Tuesday, 12 June 2012

Still some way to go

A slightly longer time series than in the previous post. Apparently, Iceland has still some way to go when it comes to clawing back the lost economic ground.

Nominal GDP in Iceland, expressed in Special Drawing Rights (the IMF "currency"). Even though GNP in kronas is making its comeback, the same can't really be said about the value of that GNP in foreign currencies. The trend line is for the period 1971 - 2001 (on average, 0.19 billion nominal SDRs added to GNP each year).

So had we followed the trend from 1971 - 2001, we would be producing 8,0 billion SDRs worth of goods and services. Instead, we're at the 7.2 billion mark. And my guess is that we wouldn't be fighting as severe debt bubble at the same time as well.

What I find amazing however is that the trend up to 2001 is linear, which means that the annual growth must have been falling during the time period (otherwise we would see an exponential trend in the GNP data). Notice also that the data above is not corrected for population growth or inflation of SDRs.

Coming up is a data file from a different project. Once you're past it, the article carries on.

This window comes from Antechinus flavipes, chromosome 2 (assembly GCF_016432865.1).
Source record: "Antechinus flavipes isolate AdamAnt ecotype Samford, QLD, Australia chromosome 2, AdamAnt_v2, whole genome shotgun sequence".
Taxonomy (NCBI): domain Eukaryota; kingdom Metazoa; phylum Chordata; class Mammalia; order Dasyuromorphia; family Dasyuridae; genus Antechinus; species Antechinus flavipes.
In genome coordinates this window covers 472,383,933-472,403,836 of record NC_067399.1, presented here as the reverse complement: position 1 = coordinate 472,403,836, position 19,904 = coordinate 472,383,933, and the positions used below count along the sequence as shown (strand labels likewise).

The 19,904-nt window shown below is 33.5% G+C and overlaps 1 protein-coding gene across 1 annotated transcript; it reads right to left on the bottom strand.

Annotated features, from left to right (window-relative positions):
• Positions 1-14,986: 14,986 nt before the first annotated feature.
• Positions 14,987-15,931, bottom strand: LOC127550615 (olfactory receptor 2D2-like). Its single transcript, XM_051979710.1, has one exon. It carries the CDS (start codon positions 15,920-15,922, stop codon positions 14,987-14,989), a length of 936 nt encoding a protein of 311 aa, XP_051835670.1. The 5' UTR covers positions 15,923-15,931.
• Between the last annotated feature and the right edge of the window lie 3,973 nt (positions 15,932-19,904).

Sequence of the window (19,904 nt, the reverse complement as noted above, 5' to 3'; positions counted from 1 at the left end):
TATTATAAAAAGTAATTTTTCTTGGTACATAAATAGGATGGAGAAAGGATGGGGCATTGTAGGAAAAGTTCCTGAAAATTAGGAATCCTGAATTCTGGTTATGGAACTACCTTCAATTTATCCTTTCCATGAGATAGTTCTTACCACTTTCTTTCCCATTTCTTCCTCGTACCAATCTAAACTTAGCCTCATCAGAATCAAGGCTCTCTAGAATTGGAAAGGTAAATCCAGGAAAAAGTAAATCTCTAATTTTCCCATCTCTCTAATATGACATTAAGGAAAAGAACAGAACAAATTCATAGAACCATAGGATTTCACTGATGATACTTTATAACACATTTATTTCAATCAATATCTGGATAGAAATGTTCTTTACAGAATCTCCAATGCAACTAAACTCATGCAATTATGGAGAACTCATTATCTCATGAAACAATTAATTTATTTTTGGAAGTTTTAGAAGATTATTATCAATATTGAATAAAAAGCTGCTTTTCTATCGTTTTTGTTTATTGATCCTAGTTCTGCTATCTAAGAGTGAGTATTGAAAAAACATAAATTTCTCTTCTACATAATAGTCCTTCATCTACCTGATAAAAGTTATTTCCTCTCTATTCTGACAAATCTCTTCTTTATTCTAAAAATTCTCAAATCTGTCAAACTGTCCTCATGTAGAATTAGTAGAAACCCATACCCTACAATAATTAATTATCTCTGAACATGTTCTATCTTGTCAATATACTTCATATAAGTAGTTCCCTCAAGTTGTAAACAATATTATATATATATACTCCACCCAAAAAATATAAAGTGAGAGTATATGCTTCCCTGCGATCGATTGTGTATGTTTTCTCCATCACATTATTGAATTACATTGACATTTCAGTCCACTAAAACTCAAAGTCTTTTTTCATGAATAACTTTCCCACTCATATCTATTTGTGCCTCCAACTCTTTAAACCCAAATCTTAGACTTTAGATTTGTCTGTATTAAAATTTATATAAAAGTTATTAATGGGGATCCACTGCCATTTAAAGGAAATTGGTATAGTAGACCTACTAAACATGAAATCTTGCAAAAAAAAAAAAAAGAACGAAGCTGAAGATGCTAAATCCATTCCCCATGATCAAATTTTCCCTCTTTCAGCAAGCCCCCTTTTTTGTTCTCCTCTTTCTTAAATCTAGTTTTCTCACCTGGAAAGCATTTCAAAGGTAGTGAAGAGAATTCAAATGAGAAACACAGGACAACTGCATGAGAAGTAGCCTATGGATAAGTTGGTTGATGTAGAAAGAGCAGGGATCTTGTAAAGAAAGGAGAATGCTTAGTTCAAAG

When that is taken away, the long term economic performance of Iceland doesn't seem that impressive any more. But I haven't compared this to e.g. OECD or Scandinavian countries or other peers. So I'm going to say the Icelandic performance is bad until I've seen how the performance of other economies is, maybe they are just as defective.

Real GNP in Iceland per capita (nominal GNP corrected for inflation of SDRs and population growth). The trend line is again for the same period as before, i.e. 1971 - 2001. Also, the deflator of SDRs is estimated by using the G7 inflation index published by OECD.

If the data here are roughly correct, the real value of GDP per capita in Iceland in SDRs, i.e. in foreign currencies, is back to its early 1990s level. The debt bubble and the consequential financial crisis wiped out 20 years of economic progress. This is what the Minister of Finance/Agriculture/Fisheries called "throughout confirmation" of the return of economic health.

In the meanwhile, the Central Bank thinks the best way to fight a balance sheet recession is to raise the interest rates!

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